Many nations have passed laws prohibiting the use of wild animals in circuses. Many circuses, however, appear to be blinded by profit and continue to enslave these creatures. Mufasa, the mountain lion, has been through all of this in the last 20 years.
Mufasa was rescued from a Peruvian circus that was operating illegally. He’s been dragged from town to hamlet for the past 20 years and forced to perform. Until Animal Defenders International (ADI) came to liberate him, the unfortunate animal had never tasted freedom.
Operation Spirit of Freedom, a year-long assault on unlicensed circuses, is being carried out by ADI. Mufasa was ultimately let free after an eight-hour standoff with his owner, thanks to their unwavering devotion.
Mufasa was in bad shape when he was rescued. Among the other equipment, he was imprisoned on the back of a truck. He didn’t even have the security of a cage.
“Seeing Mufasa tethered among the circus equipment and living on the back of a pickup truck was devastating. He was bound by a hefty harness and shackles, and when we ripped them away, he extended for the first time, free.” Animal Defenders International (ADI) president Jan Creamer stated in a statement.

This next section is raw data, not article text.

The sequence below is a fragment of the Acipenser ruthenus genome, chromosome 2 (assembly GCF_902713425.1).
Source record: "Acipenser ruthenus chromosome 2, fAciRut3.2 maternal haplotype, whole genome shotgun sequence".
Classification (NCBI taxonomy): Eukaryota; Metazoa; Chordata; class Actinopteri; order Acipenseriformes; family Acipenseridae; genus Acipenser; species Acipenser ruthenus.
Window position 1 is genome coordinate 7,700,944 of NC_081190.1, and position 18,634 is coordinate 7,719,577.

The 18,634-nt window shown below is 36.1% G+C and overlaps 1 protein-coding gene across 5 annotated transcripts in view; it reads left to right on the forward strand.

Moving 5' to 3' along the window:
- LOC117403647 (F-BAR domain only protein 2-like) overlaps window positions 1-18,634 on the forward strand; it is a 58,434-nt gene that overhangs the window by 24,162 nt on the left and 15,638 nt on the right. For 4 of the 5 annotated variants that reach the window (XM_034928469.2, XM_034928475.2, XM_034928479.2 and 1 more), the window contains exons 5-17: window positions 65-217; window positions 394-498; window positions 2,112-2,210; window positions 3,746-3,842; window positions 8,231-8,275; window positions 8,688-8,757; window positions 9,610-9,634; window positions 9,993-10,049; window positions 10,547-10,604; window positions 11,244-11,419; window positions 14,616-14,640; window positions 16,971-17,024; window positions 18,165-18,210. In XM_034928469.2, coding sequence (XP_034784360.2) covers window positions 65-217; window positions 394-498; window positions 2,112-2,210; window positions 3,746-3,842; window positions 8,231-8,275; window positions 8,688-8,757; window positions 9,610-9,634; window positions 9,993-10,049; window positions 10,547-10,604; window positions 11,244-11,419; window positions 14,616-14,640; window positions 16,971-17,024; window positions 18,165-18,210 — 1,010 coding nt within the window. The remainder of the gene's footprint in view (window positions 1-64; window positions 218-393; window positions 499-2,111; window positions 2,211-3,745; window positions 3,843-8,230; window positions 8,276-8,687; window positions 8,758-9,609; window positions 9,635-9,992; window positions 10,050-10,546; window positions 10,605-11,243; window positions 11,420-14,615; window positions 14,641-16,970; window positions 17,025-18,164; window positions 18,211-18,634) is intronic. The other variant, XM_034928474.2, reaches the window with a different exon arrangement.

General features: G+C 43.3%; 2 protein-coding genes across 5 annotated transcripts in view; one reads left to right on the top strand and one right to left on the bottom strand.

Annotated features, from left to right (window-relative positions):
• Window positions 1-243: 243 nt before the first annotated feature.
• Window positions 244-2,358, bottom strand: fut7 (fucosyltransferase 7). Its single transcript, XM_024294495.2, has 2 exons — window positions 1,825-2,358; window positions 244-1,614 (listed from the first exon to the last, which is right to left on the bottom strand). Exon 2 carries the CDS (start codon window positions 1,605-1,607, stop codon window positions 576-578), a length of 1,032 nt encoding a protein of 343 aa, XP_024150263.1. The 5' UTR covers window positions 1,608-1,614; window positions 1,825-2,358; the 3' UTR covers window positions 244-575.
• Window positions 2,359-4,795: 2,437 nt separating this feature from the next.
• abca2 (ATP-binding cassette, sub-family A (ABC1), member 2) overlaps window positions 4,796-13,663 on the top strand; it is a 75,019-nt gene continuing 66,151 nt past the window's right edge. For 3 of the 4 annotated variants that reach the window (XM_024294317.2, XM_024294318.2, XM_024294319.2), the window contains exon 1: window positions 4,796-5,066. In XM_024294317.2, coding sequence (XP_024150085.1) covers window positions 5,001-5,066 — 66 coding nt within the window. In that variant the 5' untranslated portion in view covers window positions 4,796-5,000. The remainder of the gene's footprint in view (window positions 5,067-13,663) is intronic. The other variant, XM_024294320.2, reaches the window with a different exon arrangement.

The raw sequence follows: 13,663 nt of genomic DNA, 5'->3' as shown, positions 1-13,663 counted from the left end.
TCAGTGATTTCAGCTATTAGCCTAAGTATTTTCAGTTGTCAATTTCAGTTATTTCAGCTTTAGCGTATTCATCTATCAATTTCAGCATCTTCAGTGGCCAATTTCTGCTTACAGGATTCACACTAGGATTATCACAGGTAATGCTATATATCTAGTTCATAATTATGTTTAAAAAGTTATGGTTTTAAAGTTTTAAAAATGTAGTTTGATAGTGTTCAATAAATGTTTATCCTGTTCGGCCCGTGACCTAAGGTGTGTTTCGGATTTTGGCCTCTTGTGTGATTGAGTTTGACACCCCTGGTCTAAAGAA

His bodily health, however, was not the only thing that was harmed. When the rescuers set him free, he was apprehensive and afraid of humans, according to the rescuers. Apparently, 20 years of being chained has had a negative impact on his mental health. Mufasa was rescued and sent to ADI’s Spirit of Freedom rescue facility in Lima, Peru, where he was treated for both his body and psyche.
Despite his superb health, he was not allowed to be released back into the wild. As a result, he was relocated to Taricaya Ecological Reserve by the rescuers.
There, he will be housed in a unique enclosure in the Amazon jungle. Mufasa may finally live out his days in a manner that is as similar to his original state as possible.
Mufasa was not the first nor the last animal to be saved. ADI plans to keep working to release illegal circus animals and return them to their natural home.